Most people believe they are above average at almost everything. Psychologists call this the state of “illusory superiority”. It is also called “The Lake Wobegone Effect”, from Garrison Keillor’s fictional Minnesota town where “all the children are above average.” It simply means that we tend to inflate our positive qualities and abilities, especially in comparison to other people.

Numerous research studies have revealed this tendency to overestimate ourselves. For instance, when researchers asked a million high school students how well they got along with their peers, none of the students rated themselves below average. As a matter of fact, 60 percent of students believed they were in the top 10 percent, and 25 percent rated themselves in the top one percent.

You would think college professors might have more self-insight, but they were just as biased about their abilities. Two percent rated themselves below average, 10 percent were average, and 63 percent were above average, while 25 percent rated themselves as truly exceptional.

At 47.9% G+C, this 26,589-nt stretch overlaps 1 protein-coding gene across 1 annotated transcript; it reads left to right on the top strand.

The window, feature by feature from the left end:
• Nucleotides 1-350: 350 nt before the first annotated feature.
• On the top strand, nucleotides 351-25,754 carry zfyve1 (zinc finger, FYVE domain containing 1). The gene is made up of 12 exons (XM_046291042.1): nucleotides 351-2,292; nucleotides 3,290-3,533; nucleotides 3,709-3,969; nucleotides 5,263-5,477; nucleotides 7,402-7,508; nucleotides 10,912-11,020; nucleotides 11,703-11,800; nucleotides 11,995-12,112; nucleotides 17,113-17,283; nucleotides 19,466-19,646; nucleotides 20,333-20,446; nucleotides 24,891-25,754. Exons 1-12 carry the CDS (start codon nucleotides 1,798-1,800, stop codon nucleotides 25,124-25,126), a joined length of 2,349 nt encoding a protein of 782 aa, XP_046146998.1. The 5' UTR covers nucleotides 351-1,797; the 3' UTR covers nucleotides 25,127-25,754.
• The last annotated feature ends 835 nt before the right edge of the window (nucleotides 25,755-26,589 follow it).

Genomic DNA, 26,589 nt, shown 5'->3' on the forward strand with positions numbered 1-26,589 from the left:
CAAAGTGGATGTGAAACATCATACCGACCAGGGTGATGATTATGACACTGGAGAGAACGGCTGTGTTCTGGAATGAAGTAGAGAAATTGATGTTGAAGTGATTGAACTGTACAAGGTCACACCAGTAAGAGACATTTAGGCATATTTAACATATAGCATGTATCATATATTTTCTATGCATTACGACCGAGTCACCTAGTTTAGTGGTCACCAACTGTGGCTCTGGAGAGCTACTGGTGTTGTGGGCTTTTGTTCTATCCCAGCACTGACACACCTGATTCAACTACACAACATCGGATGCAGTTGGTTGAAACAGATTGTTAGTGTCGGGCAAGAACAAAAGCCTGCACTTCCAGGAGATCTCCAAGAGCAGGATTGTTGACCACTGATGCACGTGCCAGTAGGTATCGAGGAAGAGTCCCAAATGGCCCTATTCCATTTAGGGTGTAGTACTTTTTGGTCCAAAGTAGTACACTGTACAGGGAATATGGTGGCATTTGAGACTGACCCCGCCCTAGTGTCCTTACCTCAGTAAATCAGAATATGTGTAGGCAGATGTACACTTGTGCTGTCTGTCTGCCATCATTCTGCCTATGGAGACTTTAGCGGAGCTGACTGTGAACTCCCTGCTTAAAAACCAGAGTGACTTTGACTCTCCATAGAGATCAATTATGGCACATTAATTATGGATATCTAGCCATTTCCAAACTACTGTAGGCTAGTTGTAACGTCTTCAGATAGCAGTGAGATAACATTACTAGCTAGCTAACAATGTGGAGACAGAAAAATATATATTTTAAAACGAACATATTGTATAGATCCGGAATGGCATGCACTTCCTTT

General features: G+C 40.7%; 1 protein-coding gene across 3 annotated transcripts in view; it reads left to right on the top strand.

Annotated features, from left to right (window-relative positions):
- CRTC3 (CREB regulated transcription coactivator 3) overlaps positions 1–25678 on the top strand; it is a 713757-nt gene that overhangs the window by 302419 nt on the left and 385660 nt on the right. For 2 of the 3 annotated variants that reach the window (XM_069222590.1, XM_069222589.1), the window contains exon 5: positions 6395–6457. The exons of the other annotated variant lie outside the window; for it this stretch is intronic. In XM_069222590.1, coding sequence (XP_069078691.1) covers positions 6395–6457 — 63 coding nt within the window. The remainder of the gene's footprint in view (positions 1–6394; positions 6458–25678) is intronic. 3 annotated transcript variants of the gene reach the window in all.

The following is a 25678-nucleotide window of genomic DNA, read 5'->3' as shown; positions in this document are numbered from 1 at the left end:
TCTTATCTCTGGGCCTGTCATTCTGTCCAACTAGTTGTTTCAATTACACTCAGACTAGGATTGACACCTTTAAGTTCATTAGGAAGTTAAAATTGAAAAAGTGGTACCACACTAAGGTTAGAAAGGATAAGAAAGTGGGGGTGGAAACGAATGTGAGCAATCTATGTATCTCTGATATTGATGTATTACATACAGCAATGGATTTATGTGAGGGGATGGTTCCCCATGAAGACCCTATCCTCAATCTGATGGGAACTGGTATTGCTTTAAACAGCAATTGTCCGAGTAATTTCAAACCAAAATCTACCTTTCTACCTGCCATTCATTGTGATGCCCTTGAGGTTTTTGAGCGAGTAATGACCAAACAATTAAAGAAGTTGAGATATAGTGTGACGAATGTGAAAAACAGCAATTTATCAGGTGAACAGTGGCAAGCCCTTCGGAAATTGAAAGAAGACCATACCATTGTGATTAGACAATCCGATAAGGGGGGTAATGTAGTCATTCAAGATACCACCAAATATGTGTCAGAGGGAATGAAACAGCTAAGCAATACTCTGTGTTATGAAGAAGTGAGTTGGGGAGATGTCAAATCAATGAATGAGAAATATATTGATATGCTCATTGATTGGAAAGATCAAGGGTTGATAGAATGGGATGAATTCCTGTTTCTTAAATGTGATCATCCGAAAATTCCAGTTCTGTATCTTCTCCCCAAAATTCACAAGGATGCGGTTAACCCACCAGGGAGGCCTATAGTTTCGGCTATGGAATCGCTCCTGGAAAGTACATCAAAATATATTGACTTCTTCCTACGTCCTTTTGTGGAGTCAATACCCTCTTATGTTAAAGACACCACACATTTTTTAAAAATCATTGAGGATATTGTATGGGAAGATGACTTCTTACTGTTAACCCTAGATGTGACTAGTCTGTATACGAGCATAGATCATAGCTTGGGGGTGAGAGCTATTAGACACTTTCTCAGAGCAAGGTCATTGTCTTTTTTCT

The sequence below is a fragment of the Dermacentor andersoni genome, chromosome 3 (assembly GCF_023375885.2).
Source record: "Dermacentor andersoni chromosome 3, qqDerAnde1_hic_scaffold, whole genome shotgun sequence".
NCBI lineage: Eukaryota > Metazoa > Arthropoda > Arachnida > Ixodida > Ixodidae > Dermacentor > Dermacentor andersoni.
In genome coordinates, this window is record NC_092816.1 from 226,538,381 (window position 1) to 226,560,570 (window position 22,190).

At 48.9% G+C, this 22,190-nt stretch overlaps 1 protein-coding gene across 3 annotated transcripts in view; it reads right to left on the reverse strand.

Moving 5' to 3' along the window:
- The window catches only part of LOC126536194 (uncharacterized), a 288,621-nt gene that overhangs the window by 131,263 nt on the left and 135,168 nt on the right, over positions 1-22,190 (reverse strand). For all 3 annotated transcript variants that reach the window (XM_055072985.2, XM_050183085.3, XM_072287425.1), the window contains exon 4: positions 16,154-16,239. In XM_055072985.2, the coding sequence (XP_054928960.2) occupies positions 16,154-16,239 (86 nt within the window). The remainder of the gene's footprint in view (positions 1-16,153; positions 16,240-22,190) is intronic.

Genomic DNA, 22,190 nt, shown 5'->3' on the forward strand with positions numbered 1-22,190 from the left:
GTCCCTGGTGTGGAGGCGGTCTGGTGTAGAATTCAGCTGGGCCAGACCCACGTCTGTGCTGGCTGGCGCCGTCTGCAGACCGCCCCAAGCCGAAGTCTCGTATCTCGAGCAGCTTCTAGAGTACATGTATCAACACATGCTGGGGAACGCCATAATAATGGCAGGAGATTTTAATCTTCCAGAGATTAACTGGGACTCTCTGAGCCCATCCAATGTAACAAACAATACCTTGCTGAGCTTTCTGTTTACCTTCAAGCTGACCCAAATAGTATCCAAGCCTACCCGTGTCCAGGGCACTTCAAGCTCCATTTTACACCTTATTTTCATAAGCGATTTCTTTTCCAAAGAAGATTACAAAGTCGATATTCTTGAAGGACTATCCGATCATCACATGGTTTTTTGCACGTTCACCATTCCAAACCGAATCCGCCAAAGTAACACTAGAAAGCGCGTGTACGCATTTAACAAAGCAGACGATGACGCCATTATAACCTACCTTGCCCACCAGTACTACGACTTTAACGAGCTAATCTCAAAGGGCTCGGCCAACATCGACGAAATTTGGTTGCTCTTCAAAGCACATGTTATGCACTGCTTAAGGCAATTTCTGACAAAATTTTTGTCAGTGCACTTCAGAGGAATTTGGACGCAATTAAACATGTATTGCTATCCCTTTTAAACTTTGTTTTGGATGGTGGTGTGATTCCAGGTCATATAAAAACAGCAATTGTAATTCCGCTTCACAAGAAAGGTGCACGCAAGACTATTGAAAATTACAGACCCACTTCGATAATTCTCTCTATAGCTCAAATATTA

Of course this is statistically impossible. One researcher summarized the data this way: “It’s the great contradiction: the average person believes he is a better person than the average person.” Christian psychologist Mark McMinn contends that the “Lake Wobegone Effect” reveals our pride. He writes, “One of the clearest conclusions of social science research is that we are proud. We think better of ourselves than we really are, we see our faults in faint black and white rather than in vivid color, and we assume the worst in others while assuming the best in ourselves.”